For me, it is the trees that give the landscape of lowland England its character, not just providing a backdrop to her vistas but also delivering a real sense of place. The character of some of these trees, such as that of the oak, have been enshrined in our literary tradition and used to say something about our own English character. Others, however, have been overlooked and undervalued, a reflection of their timber having little commercial value. Perhaps the most overlooked of these has been the native black-poplar, a tree of lowland flood plains that has lost out to years of agricultural drainage.
That the black-poplar should have slipped from our collective awareness is perhaps surprising. It is a large and highly distinctive tree, with its gracefully arching boughs, massive size when mature and an often-leaning trunk. During the 1970s, however, a burst of interest in the tree was revived thanks to the efforts of Edgar Milne-Redhead. Having recently retired from his job at the Kew herbarium, Milne-Redhead began to track down and document the locations of mature black-poplars across southern Britain, with much of his efforts concentrated here in East Anglia. The results of this work, coupled with that of more recent studies, suggest a national population somewhere in the region of 6,000 individuals.
References to native black-poplars in Norfolk can be found in the older literature, the earliest seemingly that included in a letter from Sir Thomas Browne to John Evelyn. James Grigor, writing in 1841, included a number in his records of notable trees from the region, some of which can be traced to individual trees still standing at sites within the county. The natural distribution is confused, however, by the presence of hybrid black-poplars planted because of their more upright form and faster growth. ‘Natural’ establishment requires the presence of male and female trees in close proximity, at sites where suitable conditions for seedling establishment are to be found. Many mature trees stand isolated, or are present in single-sex groups, leaving them, as Richard Mabey writes ‘marooned’, the ‘ghosts of a wilder and wetter landscape’.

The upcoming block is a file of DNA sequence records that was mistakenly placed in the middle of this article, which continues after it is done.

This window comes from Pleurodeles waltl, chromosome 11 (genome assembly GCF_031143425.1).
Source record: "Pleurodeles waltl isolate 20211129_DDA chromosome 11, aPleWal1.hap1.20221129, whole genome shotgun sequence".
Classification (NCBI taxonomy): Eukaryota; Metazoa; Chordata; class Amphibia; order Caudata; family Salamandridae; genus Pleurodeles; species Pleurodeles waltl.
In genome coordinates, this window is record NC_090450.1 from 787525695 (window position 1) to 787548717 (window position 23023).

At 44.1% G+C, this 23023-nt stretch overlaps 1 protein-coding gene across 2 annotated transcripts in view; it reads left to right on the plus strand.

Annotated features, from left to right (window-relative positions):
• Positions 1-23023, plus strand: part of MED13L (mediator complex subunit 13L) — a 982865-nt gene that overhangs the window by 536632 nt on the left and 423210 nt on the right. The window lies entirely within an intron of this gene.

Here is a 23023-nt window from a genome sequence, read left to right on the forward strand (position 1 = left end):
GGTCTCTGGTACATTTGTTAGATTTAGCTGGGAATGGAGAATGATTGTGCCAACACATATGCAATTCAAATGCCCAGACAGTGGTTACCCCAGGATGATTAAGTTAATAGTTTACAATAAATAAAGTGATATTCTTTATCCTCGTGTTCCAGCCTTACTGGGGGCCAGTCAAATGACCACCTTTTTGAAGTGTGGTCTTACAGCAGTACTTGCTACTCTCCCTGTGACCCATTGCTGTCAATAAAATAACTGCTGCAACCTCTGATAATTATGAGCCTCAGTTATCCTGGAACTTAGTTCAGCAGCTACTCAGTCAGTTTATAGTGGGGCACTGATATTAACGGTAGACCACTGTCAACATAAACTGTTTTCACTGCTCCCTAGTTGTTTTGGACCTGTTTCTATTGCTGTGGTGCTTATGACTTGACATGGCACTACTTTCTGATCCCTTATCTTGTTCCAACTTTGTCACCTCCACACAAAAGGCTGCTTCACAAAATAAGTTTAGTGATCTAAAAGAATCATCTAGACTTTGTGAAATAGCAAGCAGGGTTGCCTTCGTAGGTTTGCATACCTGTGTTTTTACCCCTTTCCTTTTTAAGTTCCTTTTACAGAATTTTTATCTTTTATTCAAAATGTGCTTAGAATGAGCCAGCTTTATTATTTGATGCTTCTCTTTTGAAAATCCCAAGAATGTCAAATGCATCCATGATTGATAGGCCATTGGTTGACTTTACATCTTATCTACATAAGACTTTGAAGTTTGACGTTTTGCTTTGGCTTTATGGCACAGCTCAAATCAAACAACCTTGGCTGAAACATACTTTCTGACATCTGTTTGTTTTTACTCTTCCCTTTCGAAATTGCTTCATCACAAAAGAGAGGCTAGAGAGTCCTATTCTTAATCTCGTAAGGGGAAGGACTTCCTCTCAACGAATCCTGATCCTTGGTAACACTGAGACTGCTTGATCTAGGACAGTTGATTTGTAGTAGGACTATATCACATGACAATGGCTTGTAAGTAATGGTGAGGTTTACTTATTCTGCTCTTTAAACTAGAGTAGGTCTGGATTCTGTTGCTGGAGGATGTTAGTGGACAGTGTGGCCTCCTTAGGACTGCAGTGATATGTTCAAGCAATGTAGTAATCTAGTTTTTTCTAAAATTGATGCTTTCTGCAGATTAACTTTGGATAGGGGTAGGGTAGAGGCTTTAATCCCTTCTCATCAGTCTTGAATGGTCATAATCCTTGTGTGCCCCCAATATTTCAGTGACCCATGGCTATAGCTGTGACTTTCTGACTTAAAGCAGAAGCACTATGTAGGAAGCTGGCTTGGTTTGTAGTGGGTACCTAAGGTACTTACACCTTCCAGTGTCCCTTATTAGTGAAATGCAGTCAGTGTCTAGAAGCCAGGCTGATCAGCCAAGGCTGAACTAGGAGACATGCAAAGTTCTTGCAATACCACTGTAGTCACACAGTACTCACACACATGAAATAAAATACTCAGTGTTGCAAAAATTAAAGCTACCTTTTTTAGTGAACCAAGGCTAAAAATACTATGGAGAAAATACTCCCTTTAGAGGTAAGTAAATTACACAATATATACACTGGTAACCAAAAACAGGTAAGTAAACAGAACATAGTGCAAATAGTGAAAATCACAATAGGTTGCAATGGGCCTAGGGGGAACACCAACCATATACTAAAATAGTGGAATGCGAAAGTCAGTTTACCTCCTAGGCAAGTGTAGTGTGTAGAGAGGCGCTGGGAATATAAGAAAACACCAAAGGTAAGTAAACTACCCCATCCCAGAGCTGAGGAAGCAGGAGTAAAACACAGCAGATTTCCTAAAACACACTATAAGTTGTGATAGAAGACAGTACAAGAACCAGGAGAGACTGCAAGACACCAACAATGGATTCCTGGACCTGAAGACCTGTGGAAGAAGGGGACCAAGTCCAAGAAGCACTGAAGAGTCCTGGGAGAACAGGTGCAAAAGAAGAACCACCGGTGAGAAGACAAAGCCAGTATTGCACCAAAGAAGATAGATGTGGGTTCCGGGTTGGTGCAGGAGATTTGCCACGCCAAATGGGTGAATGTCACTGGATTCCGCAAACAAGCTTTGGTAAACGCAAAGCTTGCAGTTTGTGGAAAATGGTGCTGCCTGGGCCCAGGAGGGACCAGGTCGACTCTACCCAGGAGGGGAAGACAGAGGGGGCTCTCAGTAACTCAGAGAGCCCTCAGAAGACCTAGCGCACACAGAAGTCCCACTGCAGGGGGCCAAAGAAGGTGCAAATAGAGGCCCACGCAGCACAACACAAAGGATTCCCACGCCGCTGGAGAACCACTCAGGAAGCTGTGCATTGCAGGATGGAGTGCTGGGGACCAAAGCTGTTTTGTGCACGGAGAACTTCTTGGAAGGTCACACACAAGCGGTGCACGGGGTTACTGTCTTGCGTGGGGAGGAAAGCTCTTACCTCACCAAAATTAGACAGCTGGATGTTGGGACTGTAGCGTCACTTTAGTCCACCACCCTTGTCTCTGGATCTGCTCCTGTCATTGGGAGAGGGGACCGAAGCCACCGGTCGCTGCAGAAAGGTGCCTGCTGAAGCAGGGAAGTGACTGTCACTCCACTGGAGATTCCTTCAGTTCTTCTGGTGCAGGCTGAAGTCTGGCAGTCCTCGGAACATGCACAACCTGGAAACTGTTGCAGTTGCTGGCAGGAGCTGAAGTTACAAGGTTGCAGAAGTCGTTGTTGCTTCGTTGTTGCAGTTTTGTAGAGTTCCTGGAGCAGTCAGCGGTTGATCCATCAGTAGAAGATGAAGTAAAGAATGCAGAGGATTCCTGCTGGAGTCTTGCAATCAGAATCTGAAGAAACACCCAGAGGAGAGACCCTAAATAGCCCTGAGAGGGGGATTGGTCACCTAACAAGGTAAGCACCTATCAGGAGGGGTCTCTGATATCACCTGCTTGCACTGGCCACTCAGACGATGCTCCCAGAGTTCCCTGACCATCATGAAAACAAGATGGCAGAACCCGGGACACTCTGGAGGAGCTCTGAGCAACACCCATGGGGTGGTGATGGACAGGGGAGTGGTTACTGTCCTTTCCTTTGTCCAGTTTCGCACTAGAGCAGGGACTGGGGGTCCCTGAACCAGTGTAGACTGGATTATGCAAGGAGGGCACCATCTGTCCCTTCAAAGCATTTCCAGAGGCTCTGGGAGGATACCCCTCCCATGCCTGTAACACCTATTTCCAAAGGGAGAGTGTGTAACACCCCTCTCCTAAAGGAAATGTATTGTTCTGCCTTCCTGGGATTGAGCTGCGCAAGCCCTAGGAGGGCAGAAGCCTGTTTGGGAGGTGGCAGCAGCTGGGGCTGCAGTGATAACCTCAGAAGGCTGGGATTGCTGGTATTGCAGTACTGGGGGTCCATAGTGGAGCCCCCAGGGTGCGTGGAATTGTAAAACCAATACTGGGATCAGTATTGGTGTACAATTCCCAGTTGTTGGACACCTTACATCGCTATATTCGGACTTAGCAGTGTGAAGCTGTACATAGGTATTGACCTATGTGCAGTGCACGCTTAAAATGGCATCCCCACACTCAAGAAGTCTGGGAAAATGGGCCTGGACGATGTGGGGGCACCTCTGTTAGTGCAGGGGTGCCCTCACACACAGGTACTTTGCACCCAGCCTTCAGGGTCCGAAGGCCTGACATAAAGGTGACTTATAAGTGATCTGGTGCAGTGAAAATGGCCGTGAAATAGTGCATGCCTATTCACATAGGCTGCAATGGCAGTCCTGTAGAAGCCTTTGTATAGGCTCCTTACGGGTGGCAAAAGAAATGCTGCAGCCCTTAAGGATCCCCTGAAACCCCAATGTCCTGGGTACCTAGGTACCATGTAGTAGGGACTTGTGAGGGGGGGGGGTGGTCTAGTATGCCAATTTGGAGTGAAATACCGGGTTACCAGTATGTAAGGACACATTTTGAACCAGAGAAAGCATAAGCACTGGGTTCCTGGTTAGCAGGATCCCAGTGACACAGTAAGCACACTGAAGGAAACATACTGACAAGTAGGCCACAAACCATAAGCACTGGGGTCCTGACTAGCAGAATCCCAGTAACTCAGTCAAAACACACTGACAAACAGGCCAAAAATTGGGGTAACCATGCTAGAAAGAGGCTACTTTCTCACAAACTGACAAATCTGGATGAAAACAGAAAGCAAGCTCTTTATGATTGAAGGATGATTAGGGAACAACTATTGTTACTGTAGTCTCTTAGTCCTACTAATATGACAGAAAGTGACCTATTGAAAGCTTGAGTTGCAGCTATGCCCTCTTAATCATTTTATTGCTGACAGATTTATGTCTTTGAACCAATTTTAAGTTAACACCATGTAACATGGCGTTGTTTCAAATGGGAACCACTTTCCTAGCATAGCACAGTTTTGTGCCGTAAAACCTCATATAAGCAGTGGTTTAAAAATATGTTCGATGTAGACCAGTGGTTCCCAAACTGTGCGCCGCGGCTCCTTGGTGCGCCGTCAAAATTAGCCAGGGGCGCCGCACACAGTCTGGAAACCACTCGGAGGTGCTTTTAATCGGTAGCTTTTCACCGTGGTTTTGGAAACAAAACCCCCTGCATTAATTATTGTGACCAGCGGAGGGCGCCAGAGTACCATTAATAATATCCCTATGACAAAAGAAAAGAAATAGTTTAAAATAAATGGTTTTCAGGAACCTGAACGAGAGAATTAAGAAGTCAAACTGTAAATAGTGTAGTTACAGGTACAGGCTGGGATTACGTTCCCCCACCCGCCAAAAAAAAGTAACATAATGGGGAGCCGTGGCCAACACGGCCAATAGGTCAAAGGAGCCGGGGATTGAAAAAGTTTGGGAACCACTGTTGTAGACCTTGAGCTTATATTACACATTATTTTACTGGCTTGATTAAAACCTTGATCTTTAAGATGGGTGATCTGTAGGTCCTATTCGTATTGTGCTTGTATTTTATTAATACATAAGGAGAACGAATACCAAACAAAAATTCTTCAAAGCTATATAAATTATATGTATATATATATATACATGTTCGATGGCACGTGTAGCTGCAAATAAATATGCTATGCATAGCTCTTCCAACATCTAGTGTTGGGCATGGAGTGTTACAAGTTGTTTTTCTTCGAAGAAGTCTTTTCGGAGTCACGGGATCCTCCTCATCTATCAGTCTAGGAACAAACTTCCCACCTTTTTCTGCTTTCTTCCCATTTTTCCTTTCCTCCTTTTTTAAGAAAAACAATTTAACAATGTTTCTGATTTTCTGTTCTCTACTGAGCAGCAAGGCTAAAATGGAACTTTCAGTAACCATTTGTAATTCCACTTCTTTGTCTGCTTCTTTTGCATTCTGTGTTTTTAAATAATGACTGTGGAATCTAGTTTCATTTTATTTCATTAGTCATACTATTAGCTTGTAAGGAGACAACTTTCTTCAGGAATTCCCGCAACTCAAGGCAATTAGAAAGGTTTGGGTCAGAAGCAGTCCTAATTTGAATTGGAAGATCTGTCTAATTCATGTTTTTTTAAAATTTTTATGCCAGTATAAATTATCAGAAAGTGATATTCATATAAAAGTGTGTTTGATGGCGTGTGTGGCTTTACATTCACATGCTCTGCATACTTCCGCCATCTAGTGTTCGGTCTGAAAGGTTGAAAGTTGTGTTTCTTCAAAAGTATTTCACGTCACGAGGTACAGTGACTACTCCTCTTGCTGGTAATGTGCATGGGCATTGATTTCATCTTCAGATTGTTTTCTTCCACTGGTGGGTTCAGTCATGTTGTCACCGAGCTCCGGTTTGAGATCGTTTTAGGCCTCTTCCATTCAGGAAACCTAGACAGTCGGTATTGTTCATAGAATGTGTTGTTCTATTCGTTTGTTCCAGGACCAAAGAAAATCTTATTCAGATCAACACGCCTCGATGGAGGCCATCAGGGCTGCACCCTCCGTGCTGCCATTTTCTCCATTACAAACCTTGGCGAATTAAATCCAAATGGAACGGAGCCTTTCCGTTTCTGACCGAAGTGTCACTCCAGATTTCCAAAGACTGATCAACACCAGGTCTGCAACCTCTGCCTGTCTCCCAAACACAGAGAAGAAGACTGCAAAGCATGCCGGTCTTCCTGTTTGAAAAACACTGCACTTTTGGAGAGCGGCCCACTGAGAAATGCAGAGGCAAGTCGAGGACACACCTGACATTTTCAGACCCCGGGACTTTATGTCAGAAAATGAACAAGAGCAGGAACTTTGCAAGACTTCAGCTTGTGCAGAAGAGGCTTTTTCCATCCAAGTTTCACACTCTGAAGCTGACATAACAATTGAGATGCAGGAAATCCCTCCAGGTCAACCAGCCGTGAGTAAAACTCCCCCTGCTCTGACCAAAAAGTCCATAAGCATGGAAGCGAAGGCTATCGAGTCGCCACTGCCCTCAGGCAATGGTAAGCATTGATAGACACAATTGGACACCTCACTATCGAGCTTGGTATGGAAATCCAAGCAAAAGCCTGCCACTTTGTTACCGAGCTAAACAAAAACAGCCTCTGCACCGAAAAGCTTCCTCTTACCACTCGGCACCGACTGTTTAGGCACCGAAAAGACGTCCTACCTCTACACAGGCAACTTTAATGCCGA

In places, particularly where associated with a village, individual trees have been ‘adopted’ by the community and their importance is recognised and respected. As our knowledge of these trees increases, so we our discovering and documenting more relict populations. This knowledge should help to safeguard the future of this great tree, whose associations with the East Anglian landscape are captured in the works of Constable and other English landscape painters. The late Ted Ellis once wrote in his EDP column of a visit that he made to a particular black-poplar and later this year I hope to pay my respects to this ancient tree.